Deep in the heart of the Sanjay Gandhi National Park at Mumbai, are a set of over 100 ancient Buddhist caves, known as the Kanheri caves. Many history buffs who visit these caves, the oldest of which date back to mid-3rd Century BC, make a beeline for cave no. 41. At the entrance of this cave is over 4-foot sculpture, of the eleven-headed Avalokitesvara which is significant. Given that it is the oldest known one of its kind, historians believe that it is from here, at Kanheri that the powerful strain of Buddhism spread across Asia. Avalokitesvara is one of the most worshipped spiritual beings in Buddhism and the Dalai Lama is seen as an incarnation of this Bodhisattva.
Though the Avalokitesvara of cave no 41, Kanheri, today tells the tale of neglect, it is important as it tells the story of how Buddhism spread far across Asia and how the west coast of India played an important role in it.
Over the Centuries, after Buddha’s death, numerous spiritual beings and deities were incorporated into the Buddhist pantheon. Among them was Avalokitesvara, a Bodhisattva of compassion who is said to work tirelessly to help those who are suffering. While it must be noted that Bodhisattvas are not gods, they are immensely popular. Described as compassionate beings that help humans on the path to liberation, the Buddhist laity prays to the Bodhisattvas for boons and favours.
The earliest known reference to Avalokitesvara is in chapter 25 of Saddharma Pundarika Sutra popularly known as Lotus Sutra, an influential Mahayana Buddhist text composed between 1st and 2nd centuries CE. The text describes a total of 33 different manifestations of Avalokitesvara, including female forms. The Mahayana and Theravada are different schools of Buddhism which emerged over centuries. The Theravada school is considered the old school or the ‘Way of the Elders’ in Buddhist tradition. Popular in countries such as Sri Lanka and Myanmar, it mostly does not accept a number of Mahayana dieties such as Bodhisattvas. Avalokitesvara was one of the only few Mahayana deities which was accepted in Theravada tradition.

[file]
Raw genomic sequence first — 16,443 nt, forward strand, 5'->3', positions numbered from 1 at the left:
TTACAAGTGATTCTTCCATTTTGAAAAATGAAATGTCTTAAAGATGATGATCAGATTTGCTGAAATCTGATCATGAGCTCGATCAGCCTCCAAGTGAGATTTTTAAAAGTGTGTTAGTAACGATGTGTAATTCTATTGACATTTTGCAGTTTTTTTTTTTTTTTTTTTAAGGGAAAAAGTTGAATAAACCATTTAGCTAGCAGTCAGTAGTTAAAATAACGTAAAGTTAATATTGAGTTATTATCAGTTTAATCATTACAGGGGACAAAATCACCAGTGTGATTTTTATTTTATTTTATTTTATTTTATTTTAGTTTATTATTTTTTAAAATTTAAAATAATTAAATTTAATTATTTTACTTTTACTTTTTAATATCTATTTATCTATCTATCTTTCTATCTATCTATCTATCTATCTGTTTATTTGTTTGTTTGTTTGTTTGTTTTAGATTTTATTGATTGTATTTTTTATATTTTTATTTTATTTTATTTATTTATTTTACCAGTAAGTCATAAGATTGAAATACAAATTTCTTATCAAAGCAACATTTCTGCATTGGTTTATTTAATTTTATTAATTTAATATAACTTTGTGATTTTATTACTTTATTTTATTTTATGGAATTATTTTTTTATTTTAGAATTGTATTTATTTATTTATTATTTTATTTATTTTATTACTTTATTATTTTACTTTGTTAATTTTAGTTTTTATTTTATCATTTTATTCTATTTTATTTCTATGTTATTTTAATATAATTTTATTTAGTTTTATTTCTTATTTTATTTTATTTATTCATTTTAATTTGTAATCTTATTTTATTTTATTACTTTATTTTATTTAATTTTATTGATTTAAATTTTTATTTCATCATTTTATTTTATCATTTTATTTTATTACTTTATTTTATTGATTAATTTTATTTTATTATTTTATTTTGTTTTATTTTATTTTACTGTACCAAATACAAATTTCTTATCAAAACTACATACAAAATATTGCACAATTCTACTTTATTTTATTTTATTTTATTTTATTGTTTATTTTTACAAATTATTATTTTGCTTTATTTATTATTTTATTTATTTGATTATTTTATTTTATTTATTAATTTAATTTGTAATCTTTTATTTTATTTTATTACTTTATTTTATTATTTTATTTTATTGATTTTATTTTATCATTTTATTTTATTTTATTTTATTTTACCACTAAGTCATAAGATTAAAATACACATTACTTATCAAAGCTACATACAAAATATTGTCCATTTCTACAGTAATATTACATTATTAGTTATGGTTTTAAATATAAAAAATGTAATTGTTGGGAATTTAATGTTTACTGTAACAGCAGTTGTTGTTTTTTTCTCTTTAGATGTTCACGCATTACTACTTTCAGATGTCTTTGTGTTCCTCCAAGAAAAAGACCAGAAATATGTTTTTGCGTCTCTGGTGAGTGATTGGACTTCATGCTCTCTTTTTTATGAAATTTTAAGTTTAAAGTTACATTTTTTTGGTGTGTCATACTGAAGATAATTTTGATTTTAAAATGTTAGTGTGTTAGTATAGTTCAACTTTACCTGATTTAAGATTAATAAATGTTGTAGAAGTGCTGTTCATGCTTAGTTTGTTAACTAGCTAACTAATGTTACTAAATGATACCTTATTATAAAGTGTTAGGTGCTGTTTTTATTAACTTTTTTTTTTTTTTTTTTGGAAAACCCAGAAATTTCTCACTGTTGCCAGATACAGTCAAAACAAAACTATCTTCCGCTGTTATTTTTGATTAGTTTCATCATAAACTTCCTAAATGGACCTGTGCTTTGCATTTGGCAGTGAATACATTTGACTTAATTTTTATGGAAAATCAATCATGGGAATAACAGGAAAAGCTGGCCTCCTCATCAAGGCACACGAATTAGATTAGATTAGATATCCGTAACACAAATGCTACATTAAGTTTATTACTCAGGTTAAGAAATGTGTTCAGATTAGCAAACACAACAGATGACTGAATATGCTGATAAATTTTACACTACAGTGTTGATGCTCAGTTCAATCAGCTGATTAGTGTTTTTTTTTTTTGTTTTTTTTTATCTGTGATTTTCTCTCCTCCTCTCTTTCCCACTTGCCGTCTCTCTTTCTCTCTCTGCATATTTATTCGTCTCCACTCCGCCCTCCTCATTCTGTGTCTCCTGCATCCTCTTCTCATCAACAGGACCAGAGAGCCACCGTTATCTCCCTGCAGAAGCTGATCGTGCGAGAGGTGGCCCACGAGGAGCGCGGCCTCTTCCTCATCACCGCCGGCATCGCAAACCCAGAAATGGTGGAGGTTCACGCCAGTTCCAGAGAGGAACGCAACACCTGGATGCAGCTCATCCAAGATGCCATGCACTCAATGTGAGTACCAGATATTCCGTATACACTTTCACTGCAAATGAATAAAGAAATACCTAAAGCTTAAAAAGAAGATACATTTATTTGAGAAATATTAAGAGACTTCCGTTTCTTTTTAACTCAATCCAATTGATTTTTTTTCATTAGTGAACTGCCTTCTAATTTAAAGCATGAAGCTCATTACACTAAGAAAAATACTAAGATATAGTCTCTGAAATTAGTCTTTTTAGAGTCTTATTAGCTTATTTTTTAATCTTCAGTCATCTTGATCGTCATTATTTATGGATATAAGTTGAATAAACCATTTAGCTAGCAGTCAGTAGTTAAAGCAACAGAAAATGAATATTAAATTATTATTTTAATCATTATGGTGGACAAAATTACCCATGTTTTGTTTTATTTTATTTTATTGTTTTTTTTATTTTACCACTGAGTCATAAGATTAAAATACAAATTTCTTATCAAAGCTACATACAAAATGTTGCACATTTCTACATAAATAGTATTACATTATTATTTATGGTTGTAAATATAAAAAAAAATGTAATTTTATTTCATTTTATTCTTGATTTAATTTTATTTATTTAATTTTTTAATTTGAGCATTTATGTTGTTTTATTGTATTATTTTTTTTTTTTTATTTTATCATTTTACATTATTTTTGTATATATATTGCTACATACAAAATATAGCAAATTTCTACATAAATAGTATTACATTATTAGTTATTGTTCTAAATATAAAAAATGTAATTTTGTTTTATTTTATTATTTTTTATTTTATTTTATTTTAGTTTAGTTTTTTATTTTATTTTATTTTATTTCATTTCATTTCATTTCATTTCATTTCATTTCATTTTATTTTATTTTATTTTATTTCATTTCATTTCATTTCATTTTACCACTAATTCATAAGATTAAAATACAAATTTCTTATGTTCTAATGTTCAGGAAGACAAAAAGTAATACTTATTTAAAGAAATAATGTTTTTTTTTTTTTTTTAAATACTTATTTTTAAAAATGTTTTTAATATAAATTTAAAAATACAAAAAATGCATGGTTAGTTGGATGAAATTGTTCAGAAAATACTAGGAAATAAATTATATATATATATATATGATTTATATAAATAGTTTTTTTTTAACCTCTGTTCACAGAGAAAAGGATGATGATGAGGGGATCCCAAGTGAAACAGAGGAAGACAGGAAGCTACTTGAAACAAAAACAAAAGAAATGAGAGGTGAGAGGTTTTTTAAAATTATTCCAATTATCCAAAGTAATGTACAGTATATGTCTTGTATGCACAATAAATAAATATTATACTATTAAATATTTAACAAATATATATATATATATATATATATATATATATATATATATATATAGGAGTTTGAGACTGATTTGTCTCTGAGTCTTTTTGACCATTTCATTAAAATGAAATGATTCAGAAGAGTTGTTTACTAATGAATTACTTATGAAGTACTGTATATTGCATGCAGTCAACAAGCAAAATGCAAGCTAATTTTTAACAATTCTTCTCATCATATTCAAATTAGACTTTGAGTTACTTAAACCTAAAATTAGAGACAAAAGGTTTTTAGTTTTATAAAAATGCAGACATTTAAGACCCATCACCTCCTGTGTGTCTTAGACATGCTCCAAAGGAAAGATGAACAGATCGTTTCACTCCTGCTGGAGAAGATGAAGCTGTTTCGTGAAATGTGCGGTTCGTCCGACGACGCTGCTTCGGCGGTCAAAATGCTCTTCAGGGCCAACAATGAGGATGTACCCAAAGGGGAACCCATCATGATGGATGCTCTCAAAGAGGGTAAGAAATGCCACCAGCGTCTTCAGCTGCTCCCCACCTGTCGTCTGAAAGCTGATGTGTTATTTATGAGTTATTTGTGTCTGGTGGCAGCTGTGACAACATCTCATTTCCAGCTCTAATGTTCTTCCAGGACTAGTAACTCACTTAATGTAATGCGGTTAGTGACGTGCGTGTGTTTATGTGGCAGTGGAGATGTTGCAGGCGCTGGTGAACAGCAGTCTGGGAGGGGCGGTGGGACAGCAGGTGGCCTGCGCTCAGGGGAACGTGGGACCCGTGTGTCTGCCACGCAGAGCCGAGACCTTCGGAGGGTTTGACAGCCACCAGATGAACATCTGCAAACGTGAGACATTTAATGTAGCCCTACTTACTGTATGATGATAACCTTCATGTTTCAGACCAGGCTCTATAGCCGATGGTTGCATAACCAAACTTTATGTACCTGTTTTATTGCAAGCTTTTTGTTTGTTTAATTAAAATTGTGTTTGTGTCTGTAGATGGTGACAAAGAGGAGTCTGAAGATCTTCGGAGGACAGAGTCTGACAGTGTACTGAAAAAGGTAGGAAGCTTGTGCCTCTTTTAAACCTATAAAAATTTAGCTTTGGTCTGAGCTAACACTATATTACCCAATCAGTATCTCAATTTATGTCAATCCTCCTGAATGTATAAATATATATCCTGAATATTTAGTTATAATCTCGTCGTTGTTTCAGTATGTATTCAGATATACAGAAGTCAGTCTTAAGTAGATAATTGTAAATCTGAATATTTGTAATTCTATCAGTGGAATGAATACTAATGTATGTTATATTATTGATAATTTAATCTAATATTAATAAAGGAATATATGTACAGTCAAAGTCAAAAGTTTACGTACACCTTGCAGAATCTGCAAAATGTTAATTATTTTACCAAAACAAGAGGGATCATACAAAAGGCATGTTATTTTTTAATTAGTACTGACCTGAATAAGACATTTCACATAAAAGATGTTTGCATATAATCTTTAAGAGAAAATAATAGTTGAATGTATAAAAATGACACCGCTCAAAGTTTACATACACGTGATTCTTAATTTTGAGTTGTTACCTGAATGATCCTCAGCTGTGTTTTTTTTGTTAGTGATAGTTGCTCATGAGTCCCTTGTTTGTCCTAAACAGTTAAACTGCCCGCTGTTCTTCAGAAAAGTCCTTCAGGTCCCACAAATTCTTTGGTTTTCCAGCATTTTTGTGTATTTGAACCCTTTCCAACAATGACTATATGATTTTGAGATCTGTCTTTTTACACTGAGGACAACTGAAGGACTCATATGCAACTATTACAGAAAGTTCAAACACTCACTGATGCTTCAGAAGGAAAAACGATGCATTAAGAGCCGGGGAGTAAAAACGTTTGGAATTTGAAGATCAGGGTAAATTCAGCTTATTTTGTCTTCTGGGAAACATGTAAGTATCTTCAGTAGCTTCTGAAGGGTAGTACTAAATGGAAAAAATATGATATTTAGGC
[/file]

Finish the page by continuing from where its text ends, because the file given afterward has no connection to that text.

Among the Avalokitesvaras themselves, what makes the one at Kanheri so unique is that it is an eleven-headed or Ekadasmukha form of Avalokitesvara. According to Buddhist legend, Avalokitesvara was so overcome by the suffering of millions, that he transformed into an eleven-headed form with multiple hands, to help as many beings as possible. While Avalokitesvara images are found at Bagh caves near Dhar, MP, at Ajanta and Aurangabad caves, the one at Kanheri is the only eleven-headed one found in India.
Indologist and Professor at Deccan College of Archaeology the late Dr Shobhana Gokhale, in her paper ‘Eleven-headed Avalokitesvara from Kanheri’, gives a more philosophical explanation for this multi-headed manifestation. According to her, they can be interpreted to represent the ten powers of the Bodhisattva, which are faith, the power of computation, the power of self-culture, illumination, proper behavior, the power of concentration, the power of merit, the power of forbearance, the power of knowledge and the power of abandoning.